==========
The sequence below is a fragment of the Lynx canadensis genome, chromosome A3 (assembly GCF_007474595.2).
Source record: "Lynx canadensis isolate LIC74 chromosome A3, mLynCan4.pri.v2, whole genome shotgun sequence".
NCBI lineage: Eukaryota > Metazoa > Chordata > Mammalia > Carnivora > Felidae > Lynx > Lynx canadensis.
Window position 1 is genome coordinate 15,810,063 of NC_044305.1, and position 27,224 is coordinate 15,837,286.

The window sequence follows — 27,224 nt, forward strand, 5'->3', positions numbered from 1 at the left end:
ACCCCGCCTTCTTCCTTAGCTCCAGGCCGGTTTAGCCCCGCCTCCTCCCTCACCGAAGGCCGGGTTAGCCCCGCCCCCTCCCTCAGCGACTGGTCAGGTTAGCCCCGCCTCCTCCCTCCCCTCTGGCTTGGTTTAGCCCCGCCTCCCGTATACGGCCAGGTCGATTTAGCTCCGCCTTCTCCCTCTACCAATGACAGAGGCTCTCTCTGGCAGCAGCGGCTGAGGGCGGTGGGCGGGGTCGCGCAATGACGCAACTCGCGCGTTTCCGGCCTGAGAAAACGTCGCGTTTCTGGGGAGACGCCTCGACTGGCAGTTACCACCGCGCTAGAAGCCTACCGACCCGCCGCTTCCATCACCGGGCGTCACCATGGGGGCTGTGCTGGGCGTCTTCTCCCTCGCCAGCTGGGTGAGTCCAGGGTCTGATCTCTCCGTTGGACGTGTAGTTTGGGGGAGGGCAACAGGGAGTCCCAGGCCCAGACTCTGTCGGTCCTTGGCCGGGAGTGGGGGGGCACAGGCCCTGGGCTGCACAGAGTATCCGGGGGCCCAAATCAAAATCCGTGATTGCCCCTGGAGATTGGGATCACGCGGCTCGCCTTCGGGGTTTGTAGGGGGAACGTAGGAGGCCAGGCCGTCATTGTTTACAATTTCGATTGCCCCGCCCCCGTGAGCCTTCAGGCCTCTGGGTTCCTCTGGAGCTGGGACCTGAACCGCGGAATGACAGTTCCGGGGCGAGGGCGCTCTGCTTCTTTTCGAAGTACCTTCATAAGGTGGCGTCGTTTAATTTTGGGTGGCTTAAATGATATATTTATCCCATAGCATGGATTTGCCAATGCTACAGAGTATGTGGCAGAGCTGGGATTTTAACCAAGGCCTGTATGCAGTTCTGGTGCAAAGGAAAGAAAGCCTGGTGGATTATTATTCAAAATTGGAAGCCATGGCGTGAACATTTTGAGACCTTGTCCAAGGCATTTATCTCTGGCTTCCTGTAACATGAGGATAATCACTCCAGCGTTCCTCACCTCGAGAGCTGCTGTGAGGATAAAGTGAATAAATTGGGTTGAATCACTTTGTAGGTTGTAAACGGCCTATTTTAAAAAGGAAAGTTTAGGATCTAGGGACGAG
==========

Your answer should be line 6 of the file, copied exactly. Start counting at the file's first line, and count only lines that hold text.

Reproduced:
ACCCCGCCTTCTTCCTTAGCTCCAGGCCGGTTTAGCCCCGCCTCCTCCCTCACCGAAGGCCGGGTTAGCCCCGCCCCCTCCCTCAGCGACTGGTCAGGTTAGCCCCGCCTCCTCCCTCCCCTCTGGCTTGGTTTAGCCCCGCCTCCCGTATACGGCCAGGTCGATTTAGCTCCGCCTTCTCCCTCTACCAATGACAGAGGCTCTCTCTGGCAGCAGCGGCTGAGGGCGGTGGGCGGGGTCGCGCAATGACGCAACTCGCGCGTTTCCGGCCTGAGAAAACGTCGCGTTTCTGGGGAGACGCCTCGACTGGCAGTTACCACCGCGCTAGAAGCCTACCGACCCGCCGCTTCCATCACCGGGCGTCACCATGGGGGCTGTGCTGGGCGTCTTCTCCCTCGCCAGCTGGGTGAGTCCAGGGTCTGATCTCTCCGTTGGACGTGTAGTTTGGGGGAGGGCAACAGGGAGTCCCAGGCCCAGACTCTGTCGGTCCTTGGCCGGGAGTGGGGGGGCACAGGCCCTGGGCTGCACAGAGTATCCGGGGGCCCAAATCAAAATCCGTGATTGCCCCTGGAGATTGGGATCACGCGGCTCGCCTTCGGGGTTTGTAGGGGGAACGTAGGAGGCCAGGCCGTCATTGTTTACAATTTCGATTGCCCCGCCCCCGTGAGCCTTCAGGCCTCTGGGTTCCTCTGGAGCTGGGACCTGAACCGCGGAATGACAGTTCCGGGGCGAGGGCGCTCTGCTTCTTTTCGAAGTACCTTCATAAGGTGGCGTCGTTTAATTTTGGGTGGCTTAAATGATATATTTATCCCATAGCATGGATTTGCCAATGCTACAGAGTATGTGGCAGAGCTGGGATTTTAACCAAGGCCTGTATGCAGTTCTGGTGCAAAGGAAAGAAAGCCTGGTGGATTATTATTCAAAATTGGAAGCCATGGCGTGAACATTTTGAGACCTTGTCCAAGGCATTTATCTCTGGCTTCCTGTAACATGAGGATAATCACTCCAGCGTTCCTCACCTCGAGAGCTGCTGTGAGGATAAAGTGAATAAATTGGGTTGAATCACTTTGTAGGTTGTAAACGGCCTATTTTAAAAAGGAAAGTTTAGGATCTAGGGACGAG